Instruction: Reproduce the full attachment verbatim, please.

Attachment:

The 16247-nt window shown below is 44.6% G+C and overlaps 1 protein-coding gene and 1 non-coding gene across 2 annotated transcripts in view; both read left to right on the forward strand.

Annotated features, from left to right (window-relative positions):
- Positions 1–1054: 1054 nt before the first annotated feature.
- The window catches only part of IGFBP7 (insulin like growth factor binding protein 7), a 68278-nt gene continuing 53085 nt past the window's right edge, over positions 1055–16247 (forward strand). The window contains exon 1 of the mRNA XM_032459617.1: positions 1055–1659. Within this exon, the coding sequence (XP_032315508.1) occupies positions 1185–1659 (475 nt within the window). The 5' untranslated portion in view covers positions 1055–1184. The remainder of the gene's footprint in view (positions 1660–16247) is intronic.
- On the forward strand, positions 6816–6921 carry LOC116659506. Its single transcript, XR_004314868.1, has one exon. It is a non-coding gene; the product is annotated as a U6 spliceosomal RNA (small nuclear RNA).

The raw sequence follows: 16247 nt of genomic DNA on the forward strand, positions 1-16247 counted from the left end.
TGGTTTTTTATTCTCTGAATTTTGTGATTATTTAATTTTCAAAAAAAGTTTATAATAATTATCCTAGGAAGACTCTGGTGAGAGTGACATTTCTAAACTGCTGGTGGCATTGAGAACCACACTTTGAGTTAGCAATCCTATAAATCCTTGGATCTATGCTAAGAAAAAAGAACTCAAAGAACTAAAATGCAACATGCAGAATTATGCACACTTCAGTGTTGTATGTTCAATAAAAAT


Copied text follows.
The 16247-nt window shown below is 44.6% G+C and overlaps 1 protein-coding gene and 1 non-coding gene across 2 annotated transcripts in view; both read left to right on the forward strand.

Annotated features, from left to right (window-relative positions):
- Positions 1–1054: 1054 nt before the first annotated feature.
- The window catches only part of IGFBP7 (insulin like growth factor binding protein 7), a 68278-nt gene continuing 53085 nt past the window's right edge, over positions 1055–16247 (forward strand). The window contains exon 1 of the mRNA XM_032459617.1: positions 1055–1659. Within this exon, the coding sequence (XP_032315508.1) occupies positions 1185–1659 (475 nt within the window). The 5' untranslated portion in view covers positions 1055–1184. The remainder of the gene's footprint in view (positions 1660–16247) is intronic.
- On the forward strand, positions 6816–6921 carry LOC116659506. Its single transcript, XR_004314868.1, has one exon. It is a non-coding gene; the product is annotated as a U6 spliceosomal RNA (small nuclear RNA).

The raw sequence follows: 16247 nt of genomic DNA on the forward strand, positions 1-16247 counted from the left end.
TGGTTTTTTATTCTCTGAATTTTGTGATTATTTAATTTTCAAAAAAAGTTTATAATAATTATCCTAGGAAGACTCTGGTGAGAGTGACATTTCTAAACTGCTGGTGGCATTGAGAACCACACTTTGAGTTAGCAATCCTATAAATCCTTGGATCTATGCTAAGAAAAAAGAACTCAAAGAACTAAAATGCAACATGCAGAATTATGCACACTTCAGTGTTGTATGTTCAATAAAAAT